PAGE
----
Research

Solutions Database

Plant-based protein makerspaces

Plant-based protein makerspaces would be publicly available spaces where interested members of the public could learn, experiment, and work collaboratively on projects related to plant-based proteins. They could offer access to the physical equipment necessary to conduct projects as well as technical assistance to inform them. The aim would be to encourage more interaction between the public and the alternative protein industry, thus stimulating the exploration and development of more ideas. Makerspaces may also be able to increase positive consumer perception of the technology by increasing familiarity with the relevant production processes. The logistics of the makerspace should be done in such a way to maximize democratization and inclusion of a large segment of the public.

Solutions Database

Cultivated meat makerspaces to promote public engagement

Both the cultivated meat industry and interested members of the general public would benefit from the creation of makerspaces focused on cultivated meat. These would be publicly available spaces where community members can learn, experiment, and work collaboratively on projects related to cultivated meat. Here, they would have access to the physical equipment necessary to conduct projects as well as technical assistance to inform them. The aim of this project is to encourage more interaction between the public and the alternative protein industry, thus stimulating the exploration and development of more ideas. Makerspaces could also promote greater understanding of and openness to cultivated meat among future consumers of the product.

Solutions Database

Improving affordability, nutrition, and organoleptic properties of cultivated meat through co-cultures with support cells

Skeletal muscle is composed of approximately 90% muscle fibers, along with adipose, connective, nervous, and vascular tissue (Listrat et al. 2016). Cultivated meat research focuses primarily on muscle fibers and fat cells. However, the other cell types in muscle serve important functions that are potentially underappreciated in their relevance to cultivated meat. In the context of a whole animal, muscle tissue does not exist in isolation. For example, organs such as the liver process waste products and synthesize growth factors and other beneficial compounds. Research into co-culture methods with various support cells could solve a variety of challenges on the road to developing affordable, high-quality cultivated meat.

Solutions Database

Biomaterials for scaffolding

A handful of companies and researchers are developing scaffold materials for use in various steps of the cultivated meat production process, but to date the topic of scaffolding has been largely overshadowed by the challenge of producing cell mass at scale. This is a topic in need of much more research and development as the industry matures in order to enable the development of products that have meat-like structure and texture, which will be more appealing to consumers than unstructured meat products.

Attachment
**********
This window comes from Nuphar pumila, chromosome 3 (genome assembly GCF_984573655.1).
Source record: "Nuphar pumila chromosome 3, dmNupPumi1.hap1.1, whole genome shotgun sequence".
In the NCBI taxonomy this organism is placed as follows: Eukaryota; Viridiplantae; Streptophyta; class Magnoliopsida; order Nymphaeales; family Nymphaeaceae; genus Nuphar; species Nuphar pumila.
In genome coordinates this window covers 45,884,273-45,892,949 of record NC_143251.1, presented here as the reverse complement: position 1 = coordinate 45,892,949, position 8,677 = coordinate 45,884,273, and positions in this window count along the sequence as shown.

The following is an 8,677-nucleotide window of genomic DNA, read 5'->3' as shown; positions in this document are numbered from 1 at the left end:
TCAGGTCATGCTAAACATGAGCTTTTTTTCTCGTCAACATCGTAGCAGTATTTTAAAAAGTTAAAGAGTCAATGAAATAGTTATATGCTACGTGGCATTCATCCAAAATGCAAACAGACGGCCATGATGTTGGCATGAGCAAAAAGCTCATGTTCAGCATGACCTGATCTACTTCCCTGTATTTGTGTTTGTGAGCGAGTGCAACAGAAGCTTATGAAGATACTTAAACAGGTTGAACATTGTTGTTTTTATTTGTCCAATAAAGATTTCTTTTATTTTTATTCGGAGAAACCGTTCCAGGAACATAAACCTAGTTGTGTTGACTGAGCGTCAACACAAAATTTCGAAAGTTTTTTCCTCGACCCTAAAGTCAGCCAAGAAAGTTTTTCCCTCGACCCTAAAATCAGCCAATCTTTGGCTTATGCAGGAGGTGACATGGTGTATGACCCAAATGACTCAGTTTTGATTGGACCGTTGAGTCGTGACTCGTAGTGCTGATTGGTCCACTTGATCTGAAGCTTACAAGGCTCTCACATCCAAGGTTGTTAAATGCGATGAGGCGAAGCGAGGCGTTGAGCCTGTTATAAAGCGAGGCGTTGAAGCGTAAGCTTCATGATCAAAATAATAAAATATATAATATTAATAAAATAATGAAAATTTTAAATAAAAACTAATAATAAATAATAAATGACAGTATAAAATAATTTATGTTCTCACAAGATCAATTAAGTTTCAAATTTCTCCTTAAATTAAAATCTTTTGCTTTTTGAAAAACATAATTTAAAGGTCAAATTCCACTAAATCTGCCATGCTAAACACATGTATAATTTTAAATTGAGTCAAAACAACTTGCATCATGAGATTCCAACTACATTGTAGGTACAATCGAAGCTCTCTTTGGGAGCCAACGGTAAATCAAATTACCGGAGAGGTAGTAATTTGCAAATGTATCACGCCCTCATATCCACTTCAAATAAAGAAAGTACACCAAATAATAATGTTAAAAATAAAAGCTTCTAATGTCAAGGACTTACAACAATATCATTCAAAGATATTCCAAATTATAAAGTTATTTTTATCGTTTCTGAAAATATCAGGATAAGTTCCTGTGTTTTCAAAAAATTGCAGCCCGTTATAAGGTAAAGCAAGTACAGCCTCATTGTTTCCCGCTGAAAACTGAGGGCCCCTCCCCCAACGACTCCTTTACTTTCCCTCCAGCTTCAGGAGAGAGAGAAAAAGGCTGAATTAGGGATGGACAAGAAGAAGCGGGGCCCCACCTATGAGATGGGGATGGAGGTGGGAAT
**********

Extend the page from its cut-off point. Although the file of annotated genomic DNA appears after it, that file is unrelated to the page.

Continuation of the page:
Solutions Database

Metabolic modeling for cultivated meat

Academic researchers or consortia consisting of several cultivated meat companies should undertake research aimed at understanding metabolic pathways and fluxes within cultivated meat-relevant cell types. The outputs of this research could be used to improve the efficiency of media optimization efforts and to enhance the organoleptic and nutritional properties of cultivated meat products.

Solutions Database

B2B growth factors for proliferation

There is a need for a supplier of low-cost growth factors produced without the use of animals to support the proliferation phase of cultivated meat production. The cost of growth factor production will need to be brought down significantly as cultivated meat production is scaled up.

Solutions Database

Novel methods for long-chain omega-3 fatty acid production

As the alternative seafood industry scales up, a low-cost and abundant source of long-chain omega-3 polyunsaturated fatty acids will become necessary. Several means of producing these compounds have been investigated and commercialized, but additional innovation is needed to build a robust and scalable supply chain. Methods that would benefit from additional research include precision fermentation and cell-free systems.

Solutions Database

Preventing oxidation of omega-3 fatty acids before and after addition to alternative seafood products

Deeper fundamental knowledge of the causes and prevention of oxidation of omega-3 fatty acids before, during, and after addition to alternative seafood products is needed to improve their nutritional and organoleptic properties. While several approaches to prevent oxidation of unsaturated lipids in conventional seafood products have been developed, antioxidation methods must be tailored to the formulations and processing of alternative seafood products, or perhaps new methods must be developed altogether.

Solutions Database

Understanding uptake and interconversion of omega-3 fatty acids by cultivated fish cells

Although fish are one of the best dietary sources of long-chain omega-3 fatty acids (FAs), these compounds are mostly bioaccumulated from a fish’s diet rather than synthesized de novo. Consistent with this, studies have found evidence of reduced omega-3 content in fish as a result of replacing fish-based feed with plant-based feed. Therefore, for cultivated fish to compete with conventionally-produced products, it will be necessary to identify cost-effective strategies for increasing the content of nutritionally-important omega-3 FAs in cultivated fish.